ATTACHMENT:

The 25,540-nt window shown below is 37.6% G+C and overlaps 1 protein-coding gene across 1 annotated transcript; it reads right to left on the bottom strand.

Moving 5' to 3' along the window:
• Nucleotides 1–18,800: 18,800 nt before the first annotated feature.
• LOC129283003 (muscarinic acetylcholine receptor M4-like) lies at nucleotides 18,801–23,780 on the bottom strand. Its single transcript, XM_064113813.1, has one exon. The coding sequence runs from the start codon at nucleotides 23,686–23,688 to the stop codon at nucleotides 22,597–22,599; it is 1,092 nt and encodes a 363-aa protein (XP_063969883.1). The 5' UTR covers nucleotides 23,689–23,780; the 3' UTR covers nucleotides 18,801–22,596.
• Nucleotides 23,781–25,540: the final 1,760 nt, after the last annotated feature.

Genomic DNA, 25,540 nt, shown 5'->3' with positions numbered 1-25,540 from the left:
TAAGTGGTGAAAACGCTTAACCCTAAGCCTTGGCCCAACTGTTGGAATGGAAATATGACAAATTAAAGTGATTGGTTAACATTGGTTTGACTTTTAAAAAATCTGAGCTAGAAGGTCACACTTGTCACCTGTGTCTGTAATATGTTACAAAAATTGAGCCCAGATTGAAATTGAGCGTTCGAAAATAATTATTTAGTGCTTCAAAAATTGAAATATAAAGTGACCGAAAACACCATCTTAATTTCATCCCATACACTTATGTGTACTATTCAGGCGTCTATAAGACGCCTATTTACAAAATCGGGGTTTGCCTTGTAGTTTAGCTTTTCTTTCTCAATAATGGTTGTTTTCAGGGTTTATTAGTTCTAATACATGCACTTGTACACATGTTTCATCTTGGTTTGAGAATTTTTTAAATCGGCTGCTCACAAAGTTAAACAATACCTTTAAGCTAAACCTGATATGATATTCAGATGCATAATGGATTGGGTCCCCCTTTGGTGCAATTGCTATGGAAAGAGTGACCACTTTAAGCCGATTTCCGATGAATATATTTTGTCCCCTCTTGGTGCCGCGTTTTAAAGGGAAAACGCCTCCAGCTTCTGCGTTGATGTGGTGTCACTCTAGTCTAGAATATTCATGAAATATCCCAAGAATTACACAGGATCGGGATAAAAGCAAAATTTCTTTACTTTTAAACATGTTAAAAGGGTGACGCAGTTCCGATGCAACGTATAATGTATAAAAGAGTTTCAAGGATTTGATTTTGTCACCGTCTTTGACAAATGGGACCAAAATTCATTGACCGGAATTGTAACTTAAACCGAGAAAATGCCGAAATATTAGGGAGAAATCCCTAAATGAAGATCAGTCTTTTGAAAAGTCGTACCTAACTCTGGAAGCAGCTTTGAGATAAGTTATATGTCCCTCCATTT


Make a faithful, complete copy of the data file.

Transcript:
The 25,540-nt window shown below is 37.6% G+C and overlaps 1 protein-coding gene across 1 annotated transcript; it reads right to left on the bottom strand.

Moving 5' to 3' along the window:
• Nucleotides 1–18,800: 18,800 nt before the first annotated feature.
• LOC129283003 (muscarinic acetylcholine receptor M4-like) lies at nucleotides 18,801–23,780 on the bottom strand. Its single transcript, XM_064113813.1, has one exon. The coding sequence runs from the start codon at nucleotides 23,686–23,688 to the stop codon at nucleotides 22,597–22,599; it is 1,092 nt and encodes a 363-aa protein (XP_063969883.1). The 5' UTR covers nucleotides 23,689–23,780; the 3' UTR covers nucleotides 18,801–22,596.
• Nucleotides 23,781–25,540: the final 1,760 nt, after the last annotated feature.

Genomic DNA, 25,540 nt, shown 5'->3' with positions numbered 1-25,540 from the left:
TAAGTGGTGAAAACGCTTAACCCTAAGCCTTGGCCCAACTGTTGGAATGGAAATATGACAAATTAAAGTGATTGGTTAACATTGGTTTGACTTTTAAAAAATCTGAGCTAGAAGGTCACACTTGTCACCTGTGTCTGTAATATGTTACAAAAATTGAGCCCAGATTGAAATTGAGCGTTCGAAAATAATTATTTAGTGCTTCAAAAATTGAAATATAAAGTGACCGAAAACACCATCTTAATTTCATCCCATACACTTATGTGTACTATTCAGGCGTCTATAAGACGCCTATTTACAAAATCGGGGTTTGCCTTGTAGTTTAGCTTTTCTTTCTCAATAATGGTTGTTTTCAGGGTTTATTAGTTCTAATACATGCACTTGTACACATGTTTCATCTTGGTTTGAGAATTTTTTAAATCGGCTGCTCACAAAGTTAAACAATACCTTTAAGCTAAACCTGATATGATATTCAGATGCATAATGGATTGGGTCCCCCTTTGGTGCAATTGCTATGGAAAGAGTGACCACTTTAAGCCGATTTCCGATGAATATATTTTGTCCCCTCTTGGTGCCGCGTTTTAAAGGGAAAACGCCTCCAGCTTCTGCGTTGATGTGGTGTCACTCTAGTCTAGAATATTCATGAAATATCCCAAGAATTACACAGGATCGGGATAAAAGCAAAATTTCTTTACTTTTAAACATGTTAAAAGGGTGACGCAGTTCCGATGCAACGTATAATGTATAAAAGAGTTTCAAGGATTTGATTTTGTCACCGTCTTTGACAAATGGGACCAAAATTCATTGACCGGAATTGTAACTTAAACCGAGAAAATGCCGAAATATTAGGGAGAAATCCCTAAATGAAGATCAGTCTTTTGAAAAGTCGTACCTAACTCTGGAAGCAGCTTTGAGATAAGTTATATGTCCCTCCATTT